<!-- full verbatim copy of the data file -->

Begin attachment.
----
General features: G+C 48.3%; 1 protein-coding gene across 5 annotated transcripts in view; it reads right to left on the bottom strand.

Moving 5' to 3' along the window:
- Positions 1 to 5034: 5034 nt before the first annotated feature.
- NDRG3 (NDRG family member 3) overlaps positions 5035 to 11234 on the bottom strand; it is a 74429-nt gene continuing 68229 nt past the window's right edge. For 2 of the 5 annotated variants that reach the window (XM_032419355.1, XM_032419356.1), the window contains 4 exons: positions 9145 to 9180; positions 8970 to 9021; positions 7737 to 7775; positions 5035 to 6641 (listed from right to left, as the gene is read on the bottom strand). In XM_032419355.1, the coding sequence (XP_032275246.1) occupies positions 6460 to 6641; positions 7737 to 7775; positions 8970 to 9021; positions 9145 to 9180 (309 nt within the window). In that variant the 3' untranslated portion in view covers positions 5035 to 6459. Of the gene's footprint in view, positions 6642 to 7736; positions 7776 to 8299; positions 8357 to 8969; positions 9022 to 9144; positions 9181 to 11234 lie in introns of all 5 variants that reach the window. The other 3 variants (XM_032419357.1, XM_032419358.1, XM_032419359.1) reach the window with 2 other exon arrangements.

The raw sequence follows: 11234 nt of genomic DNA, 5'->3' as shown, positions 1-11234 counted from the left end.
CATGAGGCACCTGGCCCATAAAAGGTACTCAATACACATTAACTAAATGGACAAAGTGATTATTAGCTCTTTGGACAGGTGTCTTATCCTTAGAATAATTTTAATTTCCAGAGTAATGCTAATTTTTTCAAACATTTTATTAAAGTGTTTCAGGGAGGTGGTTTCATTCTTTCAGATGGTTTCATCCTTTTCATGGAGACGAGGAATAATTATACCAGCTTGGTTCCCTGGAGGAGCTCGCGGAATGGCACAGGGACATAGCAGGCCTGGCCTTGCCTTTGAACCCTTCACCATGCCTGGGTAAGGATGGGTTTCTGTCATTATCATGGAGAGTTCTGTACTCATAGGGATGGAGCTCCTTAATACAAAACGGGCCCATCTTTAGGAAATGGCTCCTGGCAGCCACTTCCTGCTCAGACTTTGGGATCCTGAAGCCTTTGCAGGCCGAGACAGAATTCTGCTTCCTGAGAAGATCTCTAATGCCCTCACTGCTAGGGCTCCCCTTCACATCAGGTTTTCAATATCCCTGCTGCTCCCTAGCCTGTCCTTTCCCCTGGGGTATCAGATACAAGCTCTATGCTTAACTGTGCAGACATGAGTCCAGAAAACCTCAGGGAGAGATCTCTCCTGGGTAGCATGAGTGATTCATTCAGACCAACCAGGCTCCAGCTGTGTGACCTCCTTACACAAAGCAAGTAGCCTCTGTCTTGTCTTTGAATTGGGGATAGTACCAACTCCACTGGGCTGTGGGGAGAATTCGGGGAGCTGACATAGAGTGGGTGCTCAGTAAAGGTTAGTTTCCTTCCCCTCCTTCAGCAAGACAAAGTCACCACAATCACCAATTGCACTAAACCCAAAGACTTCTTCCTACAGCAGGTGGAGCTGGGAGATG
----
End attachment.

General features: G+C 48.3%; 1 protein-coding gene across 5 annotated transcripts in view; it reads right to left on the bottom strand.

Moving 5' to 3' along the window:
- Positions 1 to 5034: 5034 nt before the first annotated feature.
- NDRG3 (NDRG family member 3) overlaps positions 5035 to 11234 on the bottom strand; it is a 74429-nt gene continuing 68229 nt past the window's right edge. For 2 of the 5 annotated variants that reach the window (XM_032419355.1, XM_032419356.1), the window contains 4 exons: positions 9145 to 9180; positions 8970 to 9021; positions 7737 to 7775; positions 5035 to 6641 (listed from right to left, as the gene is read on the bottom strand). In XM_032419355.1, the coding sequence (XP_032275246.1) occupies positions 6460 to 6641; positions 7737 to 7775; positions 8970 to 9021; positions 9145 to 9180 (309 nt within the window). In that variant the 3' untranslated portion in view covers positions 5035 to 6459. Of the gene's footprint in view, positions 6642 to 7736; positions 7776 to 8299; positions 8357 to 8969; positions 9022 to 9144; positions 9181 to 11234 lie in introns of all 5 variants that reach the window. The other 3 variants (XM_032419357.1, XM_032419358.1, XM_032419359.1) reach the window with 2 other exon arrangements.

The raw sequence follows: 11234 nt of genomic DNA, 5'->3' as shown, positions 1-11234 counted from the left end.
CATGAGGCACCTGGCCCATAAAAGGTACTCAATACACATTAACTAAATGGACAAAGTGATTATTAGCTCTTTGGACAGGTGTCTTATCCTTAGAATAATTTTAATTTCCAGAGTAATGCTAATTTTTTCAAACATTTTATTAAAGTGTTTCAGGGAGGTGGTTTCATTCTTTCAGATGGTTTCATCCTTTTCATGGAGACGAGGAATAATTATACCAGCTTGGTTCCCTGGAGGAGCTCGCGGAATGGCACAGGGACATAGCAGGCCTGGCCTTGCCTTTGAACCCTTCACCATGCCTGGGTAAGGATGGGTTTCTGTCATTATCATGGAGAGTTCTGTACTCATAGGGATGGAGCTCCTTAATACAAAACGGGCCCATCTTTAGGAAATGGCTCCTGGCAGCCACTTCCTGCTCAGACTTTGGGATCCTGAAGCCTTTGCAGGCCGAGACAGAATTCTGCTTCCTGAGAAGATCTCTAATGCCCTCACTGCTAGGGCTCCCCTTCACATCAGGTTTTCAATATCCCTGCTGCTCCCTAGCCTGTCCTTTCCCCTGGGGTATCAGATACAAGCTCTATGCTTAACTGTGCAGACATGAGTCCAGAAAACCTCAGGGAGAGATCTCTCCTGGGTAGCATGAGTGATTCATTCAGACCAACCAGGCTCCAGCTGTGTGACCTCCTTACACAAAGCAAGTAGCCTCTGTCTTGTCTTTGAATTGGGGATAGTACCAACTCCACTGGGCTGTGGGGAGAATTCGGGGAGCTGACATAGAGTGGGTGCTCAGTAAAGGTTAGTTTCCTTCCCCTCCTTCAGCAAGACAAAGTCACCACAATCACCAATTGCACTAAACCCAAAGACTTCTTCCTACAGCAGGTGGAGCTGGGAGATG